Water use is about to change in a big way for commercial and industrial property owners interested in keeping their lawns green.
During a webinar on Tuesday hosted by the Greater Bakersfield Chamber, water officials with the city of Bakersfield and California Water Service said owners and managers of commercial, industrial and institutional properties are now barred from using potable water for irrigating non-functional turf.
The tough, new rules are coming via the State Water Resources Control Board.
“We want to make sure, and the city as a partner wants to make sure, that our businesses have the up-to-date information about what is and isn’t in the regulations, what is and isn’t legal, and also ways our members and commercial property owners have of ensuring that they are in compliance,” said Nick Ortiz, Chamber president and CEO.
The primary goal of the webinar was to educate commercial, industrial and institutional property owners, to share important information and to help people successfully navigate the new regulations, said Bakersfield Assistant City Manager Gary Hallen.
The heart of the new regulations is a ban on using potable — or drinkable — water to irrigate “non-functional turf” at commercial, industrial and institutional sites.
The new restrictions are in response to Gov. Gavin Newsom’s March 28 executive order calling for water conservation directives to address “California’s new normal of climate extremes,” the state said in a news release.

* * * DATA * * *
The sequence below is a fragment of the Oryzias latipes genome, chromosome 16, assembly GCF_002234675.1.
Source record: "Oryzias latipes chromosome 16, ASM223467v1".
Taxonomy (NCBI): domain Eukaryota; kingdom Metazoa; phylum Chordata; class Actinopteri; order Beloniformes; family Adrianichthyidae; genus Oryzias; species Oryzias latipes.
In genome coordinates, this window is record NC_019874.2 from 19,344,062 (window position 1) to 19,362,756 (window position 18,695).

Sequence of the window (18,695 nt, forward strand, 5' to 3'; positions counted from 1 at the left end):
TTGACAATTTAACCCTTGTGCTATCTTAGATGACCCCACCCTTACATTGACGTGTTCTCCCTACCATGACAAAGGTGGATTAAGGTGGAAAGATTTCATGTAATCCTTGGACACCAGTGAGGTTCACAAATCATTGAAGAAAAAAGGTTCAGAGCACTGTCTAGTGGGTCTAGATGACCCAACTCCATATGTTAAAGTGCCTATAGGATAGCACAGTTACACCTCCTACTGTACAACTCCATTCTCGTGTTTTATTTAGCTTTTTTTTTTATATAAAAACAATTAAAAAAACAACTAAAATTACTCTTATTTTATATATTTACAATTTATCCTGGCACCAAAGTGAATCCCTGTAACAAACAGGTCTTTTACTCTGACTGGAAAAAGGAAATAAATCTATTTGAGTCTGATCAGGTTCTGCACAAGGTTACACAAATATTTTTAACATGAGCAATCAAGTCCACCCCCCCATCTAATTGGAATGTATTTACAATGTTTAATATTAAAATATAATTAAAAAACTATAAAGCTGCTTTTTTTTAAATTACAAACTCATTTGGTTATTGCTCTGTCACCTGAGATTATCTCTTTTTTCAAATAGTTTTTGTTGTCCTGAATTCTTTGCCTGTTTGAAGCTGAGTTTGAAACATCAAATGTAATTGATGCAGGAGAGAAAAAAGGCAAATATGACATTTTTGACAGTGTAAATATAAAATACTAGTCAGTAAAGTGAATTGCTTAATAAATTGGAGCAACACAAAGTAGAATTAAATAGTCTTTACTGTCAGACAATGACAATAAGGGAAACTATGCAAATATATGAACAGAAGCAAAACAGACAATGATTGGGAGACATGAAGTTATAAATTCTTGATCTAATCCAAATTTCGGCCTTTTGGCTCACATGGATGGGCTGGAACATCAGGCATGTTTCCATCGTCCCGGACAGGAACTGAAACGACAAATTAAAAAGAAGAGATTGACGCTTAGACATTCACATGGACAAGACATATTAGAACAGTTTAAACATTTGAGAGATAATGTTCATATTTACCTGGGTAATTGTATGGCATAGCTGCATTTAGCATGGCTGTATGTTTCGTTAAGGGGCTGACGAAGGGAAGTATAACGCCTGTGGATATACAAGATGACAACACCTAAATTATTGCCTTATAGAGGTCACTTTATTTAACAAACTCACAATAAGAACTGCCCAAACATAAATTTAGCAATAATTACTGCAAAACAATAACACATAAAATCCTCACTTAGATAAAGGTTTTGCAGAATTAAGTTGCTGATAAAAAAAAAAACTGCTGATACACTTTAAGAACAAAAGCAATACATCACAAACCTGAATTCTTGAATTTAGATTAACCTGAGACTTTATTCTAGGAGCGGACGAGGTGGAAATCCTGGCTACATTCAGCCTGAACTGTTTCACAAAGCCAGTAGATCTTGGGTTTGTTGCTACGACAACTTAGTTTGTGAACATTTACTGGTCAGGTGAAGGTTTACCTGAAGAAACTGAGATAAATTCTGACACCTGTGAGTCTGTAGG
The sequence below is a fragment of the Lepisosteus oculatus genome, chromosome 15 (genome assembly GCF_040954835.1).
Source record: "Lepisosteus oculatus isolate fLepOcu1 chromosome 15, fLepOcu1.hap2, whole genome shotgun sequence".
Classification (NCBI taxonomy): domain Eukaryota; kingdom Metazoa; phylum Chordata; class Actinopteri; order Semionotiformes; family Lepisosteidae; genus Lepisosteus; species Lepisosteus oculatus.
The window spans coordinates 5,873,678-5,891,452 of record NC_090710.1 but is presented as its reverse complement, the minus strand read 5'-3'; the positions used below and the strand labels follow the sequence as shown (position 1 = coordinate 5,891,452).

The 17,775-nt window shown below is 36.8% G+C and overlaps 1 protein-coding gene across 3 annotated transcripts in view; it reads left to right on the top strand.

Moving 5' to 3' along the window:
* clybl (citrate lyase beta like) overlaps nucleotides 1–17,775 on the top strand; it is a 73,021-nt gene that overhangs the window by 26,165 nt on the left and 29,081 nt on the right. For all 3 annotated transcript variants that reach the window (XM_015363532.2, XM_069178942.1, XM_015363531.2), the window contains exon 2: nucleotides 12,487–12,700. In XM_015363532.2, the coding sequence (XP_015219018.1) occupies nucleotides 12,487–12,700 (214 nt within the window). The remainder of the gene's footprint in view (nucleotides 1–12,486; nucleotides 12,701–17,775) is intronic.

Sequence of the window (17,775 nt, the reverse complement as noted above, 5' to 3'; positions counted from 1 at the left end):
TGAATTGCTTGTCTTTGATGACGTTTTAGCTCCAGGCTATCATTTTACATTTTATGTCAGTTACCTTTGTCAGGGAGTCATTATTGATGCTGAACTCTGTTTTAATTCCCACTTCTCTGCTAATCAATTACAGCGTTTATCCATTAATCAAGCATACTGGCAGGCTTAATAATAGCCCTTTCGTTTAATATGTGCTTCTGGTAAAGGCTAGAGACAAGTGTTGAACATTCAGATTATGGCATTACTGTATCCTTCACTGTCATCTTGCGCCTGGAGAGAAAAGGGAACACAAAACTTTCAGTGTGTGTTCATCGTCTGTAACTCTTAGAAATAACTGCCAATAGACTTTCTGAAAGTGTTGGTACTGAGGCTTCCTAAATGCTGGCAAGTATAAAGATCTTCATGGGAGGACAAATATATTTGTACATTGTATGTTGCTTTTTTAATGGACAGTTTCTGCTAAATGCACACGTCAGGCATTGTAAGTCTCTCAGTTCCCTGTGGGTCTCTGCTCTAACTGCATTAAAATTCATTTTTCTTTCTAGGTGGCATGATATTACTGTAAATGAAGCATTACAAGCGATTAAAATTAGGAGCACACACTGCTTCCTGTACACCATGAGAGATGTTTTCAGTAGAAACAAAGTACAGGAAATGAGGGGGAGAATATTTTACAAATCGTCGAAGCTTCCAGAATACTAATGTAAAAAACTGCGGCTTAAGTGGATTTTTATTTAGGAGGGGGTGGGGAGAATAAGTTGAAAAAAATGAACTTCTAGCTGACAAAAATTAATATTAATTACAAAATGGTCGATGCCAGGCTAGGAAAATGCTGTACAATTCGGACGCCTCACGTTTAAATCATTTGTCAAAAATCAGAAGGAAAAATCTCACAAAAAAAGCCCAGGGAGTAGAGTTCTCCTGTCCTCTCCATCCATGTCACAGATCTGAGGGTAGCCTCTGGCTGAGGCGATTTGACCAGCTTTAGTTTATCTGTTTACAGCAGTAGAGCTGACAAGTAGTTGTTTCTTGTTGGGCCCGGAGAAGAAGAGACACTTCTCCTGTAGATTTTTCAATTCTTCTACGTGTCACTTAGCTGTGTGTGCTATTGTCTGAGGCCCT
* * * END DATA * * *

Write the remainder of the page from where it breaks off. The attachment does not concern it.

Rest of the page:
The new rules became effective on June 10.
“Trees are OK to irrigate,” said City Water Director Sam Blue.
In fact, the state was clear that it wants to prevent the loss of trees, and other perennial plantings, a loss experienced locally during the last protracted drought.
Non-functional turf is defined by the water board as “a ground cover surface of mowed grass that is ornamental and not otherwise used for human recreation purposes.”
It does not include “school fields, sports fields or areas regularly used for civic or community events.”
In addition, residential properties are not affected by the new rules. Not yet. Residents may continue to irrigate turf, subject to local rules.
However, homeowners associations are affected by these regulations, but not on the residential properties themselves, water officials said.
The state board is encouraging people to reduce lawn irrigation on their properties and to convert turf to water-wise plants. But at this point, these actions are not required.
Residents may use recycled water or so-called gray water to irrigate lawns. But again, the board encourages people to prioritize the irrigation of trees and other plants due to the severity of the drought and the amount of water required for turf.
Those who violate the strict regulations could be subject to stiff fines.
Local or state enforcement may include warning letters, conservation orders, and fines of up to $500 per day, officials said.
The board is encouraging local agencies to provide additional assistance to disadvantaged communities and translate conservation announcements and materials into the languages spoken at properties in commercial, industrial and institutional sectors.
Rebates may be available for commercial, industrial and institutional sites that make water-saving improvements, such as replacing turf with low-water use landscaping, switching irrigation from spray to drip, replacing old equipment with smart irrigation controllers, and other changes.
Reporter Steven Mayer can be reached at 661-395-7353. Follow him on Facebook and on Twitter: @semayerTBC.